A School That Celebrates Mistakes?

Posted by on Aug 4, 2011 in General | No Comments

In most schools “mistakes” are to be avoided like the plague.  They often end up marked in red X’s and end up counting against students.  At the Workshop we will encourage students to make mistakes, as we understand error or failure as central to authentic learning.  Unlike regular school, where the assumption is that teachers […]

Education, Democracy and Efficiency

Posted by on Jul 19, 2011 in General | No Comments

Reading a review of Aerotropolis in the New Yorker I came across this gem: “Democracy Sacrifices Efficiency.” The line was the response of the Chinese ministry to their strategy for flattening villages and relocating ten thousand people to build an airport. No discussion, just do it, this is how things get done.

Three Cups of School Reform Tea

Posted by on Apr 27, 2011 in General | No Comments

The recent accusations about Greg Mortenson fabricating parts of his bestselling book “Three Cups of Tea” raise interesting questions about school reform.  While we might never know the truth about Mortenson’s stumbling into an Afghan village and being kidnapped by the Taliban, the story that seems to be emerging is that the book was very […]

The Biggest Bully in Schools

Posted by on Apr 26, 2011 in General | No Comments

Bullying in schools is big these days.  As a nation we are struggling with just how much our children are being subjected to derision, coercion and just plain abuse on school buses, online, in classrooms and hallways, and after school.   We have decided to get tough on bullies, to have zero tolerance until we have […]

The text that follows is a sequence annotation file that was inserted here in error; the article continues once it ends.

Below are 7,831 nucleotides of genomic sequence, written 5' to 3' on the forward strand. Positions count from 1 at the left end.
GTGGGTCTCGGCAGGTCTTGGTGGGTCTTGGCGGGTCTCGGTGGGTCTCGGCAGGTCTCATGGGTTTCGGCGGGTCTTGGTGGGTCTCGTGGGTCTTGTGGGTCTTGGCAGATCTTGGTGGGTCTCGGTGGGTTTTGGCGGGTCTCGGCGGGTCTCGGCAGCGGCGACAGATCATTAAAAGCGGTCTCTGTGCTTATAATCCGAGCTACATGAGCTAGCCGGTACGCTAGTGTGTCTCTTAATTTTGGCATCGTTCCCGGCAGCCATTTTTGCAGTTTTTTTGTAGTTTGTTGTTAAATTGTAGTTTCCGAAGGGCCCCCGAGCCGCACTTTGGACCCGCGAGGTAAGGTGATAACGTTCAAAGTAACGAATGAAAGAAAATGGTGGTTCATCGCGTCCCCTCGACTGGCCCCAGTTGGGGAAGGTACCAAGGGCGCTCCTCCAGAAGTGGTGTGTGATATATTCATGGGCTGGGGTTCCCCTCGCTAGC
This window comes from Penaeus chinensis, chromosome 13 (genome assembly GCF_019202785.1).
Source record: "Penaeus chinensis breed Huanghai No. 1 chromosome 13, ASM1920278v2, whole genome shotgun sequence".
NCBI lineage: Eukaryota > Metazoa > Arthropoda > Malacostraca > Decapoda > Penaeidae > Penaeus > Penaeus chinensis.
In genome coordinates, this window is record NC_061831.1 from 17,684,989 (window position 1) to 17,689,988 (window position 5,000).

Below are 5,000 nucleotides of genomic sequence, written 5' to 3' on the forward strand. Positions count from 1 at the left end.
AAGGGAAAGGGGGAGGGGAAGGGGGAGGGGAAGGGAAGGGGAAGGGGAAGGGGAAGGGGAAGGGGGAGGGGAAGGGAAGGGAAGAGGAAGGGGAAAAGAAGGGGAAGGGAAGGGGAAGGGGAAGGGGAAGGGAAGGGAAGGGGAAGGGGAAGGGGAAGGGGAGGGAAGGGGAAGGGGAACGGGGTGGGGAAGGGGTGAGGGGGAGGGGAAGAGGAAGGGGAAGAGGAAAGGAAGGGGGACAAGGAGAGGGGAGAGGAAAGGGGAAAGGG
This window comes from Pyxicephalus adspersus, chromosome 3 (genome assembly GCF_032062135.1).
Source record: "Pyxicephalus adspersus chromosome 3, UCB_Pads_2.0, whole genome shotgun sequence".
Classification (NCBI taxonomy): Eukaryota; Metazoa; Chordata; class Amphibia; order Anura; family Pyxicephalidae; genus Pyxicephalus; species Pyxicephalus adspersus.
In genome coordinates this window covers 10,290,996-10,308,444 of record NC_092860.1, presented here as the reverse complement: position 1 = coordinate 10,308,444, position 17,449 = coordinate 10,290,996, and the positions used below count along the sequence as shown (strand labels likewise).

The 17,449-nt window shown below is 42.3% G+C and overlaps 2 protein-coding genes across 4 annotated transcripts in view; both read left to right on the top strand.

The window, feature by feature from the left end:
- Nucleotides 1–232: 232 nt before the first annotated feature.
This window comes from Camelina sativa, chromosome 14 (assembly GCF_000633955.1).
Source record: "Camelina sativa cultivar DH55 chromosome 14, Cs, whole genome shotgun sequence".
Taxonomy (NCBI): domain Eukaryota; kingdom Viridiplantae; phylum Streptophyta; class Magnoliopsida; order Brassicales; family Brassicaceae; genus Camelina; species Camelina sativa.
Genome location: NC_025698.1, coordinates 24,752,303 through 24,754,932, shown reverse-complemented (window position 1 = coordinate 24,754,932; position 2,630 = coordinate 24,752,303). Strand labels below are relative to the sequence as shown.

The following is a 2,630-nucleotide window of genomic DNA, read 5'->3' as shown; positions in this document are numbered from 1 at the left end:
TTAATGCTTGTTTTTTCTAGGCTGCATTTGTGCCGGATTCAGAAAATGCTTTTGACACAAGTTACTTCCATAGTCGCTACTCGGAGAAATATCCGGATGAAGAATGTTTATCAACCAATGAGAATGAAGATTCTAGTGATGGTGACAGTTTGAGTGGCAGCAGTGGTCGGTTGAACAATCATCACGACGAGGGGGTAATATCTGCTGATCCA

School Reform as a Forest Fire

Posted by on Apr 19, 2011 in General | No Comments

As a small nonprofit working its tail off to start a school we at the Workshop have had to have our fingers on the political pulse of schooling and school reform in the city, state and nation.  More than once we have grimaced at a misguided political or policy initiative to fix schools, only to […]

How CSAP Works

Posted by on Apr 14, 2011 in General | No Comments

The Philadelphia Inquirer’s nice piece of investigative reporting into violence in Philadelphia Public Schools rightly exposes CSAP-  Comprehensive Student Assistance Process-as not working to address the needs of students.  Interviews with those on the front lines of education- teachers, principals, students and parents- paint a portrait of CSAP as a “fiction,” “imaginary” and a “paper […]

Our Phony Education

Posted by on Apr 8, 2011 in General | No Comments

In 2008 Jonathan Rowe testfied about the insanity created by the Gross Domestic Product coming to stand in for the economy.  I quote him at length:  “That term “the economy”: what it means, in practice, is the Gross Domestic Product–a big statistical pot that includes all the money spent in a given period of time. If the pot is bigger than it was […]

Education as Boot Camp

Posted by on Feb 20, 2011 in General | No Comments

Most mornings at 5:30 a fitness “boot camp” takes place in the schoolyard across the street from my house.  I am usually up and sometimes take my dog for a walk before the kids wake up.  On our daily wander my dog and I often pause to watch people in various states of fitness and […]

Educational Jeopardy

Posted by on Dec 1, 2010 in General | No Comments

School has become a race.  Students might not be “Racing to the Top” but they are increasingly racing against a clock.  Go into almost any school and watch kids being timed on almost everything as a means to prep them for the almighty standardized tests.  Somewhere along the line speed has gotten mixed up with […]

Preventing the Punkin Chunkin from Going Potemkin Village

Posted by on Nov 30, 2010 in General | No Comments

So maybe it is the Marine in me, but my mind went straight to a Punkin War.  Teams set up positions around  a Pumpkin Patch, supported by Punkin Artillery, with each team trying to drag as many pumpkins as possible back to their base, all the while avoiding getting jacked up by incoming jack-o-lanterns.  I […]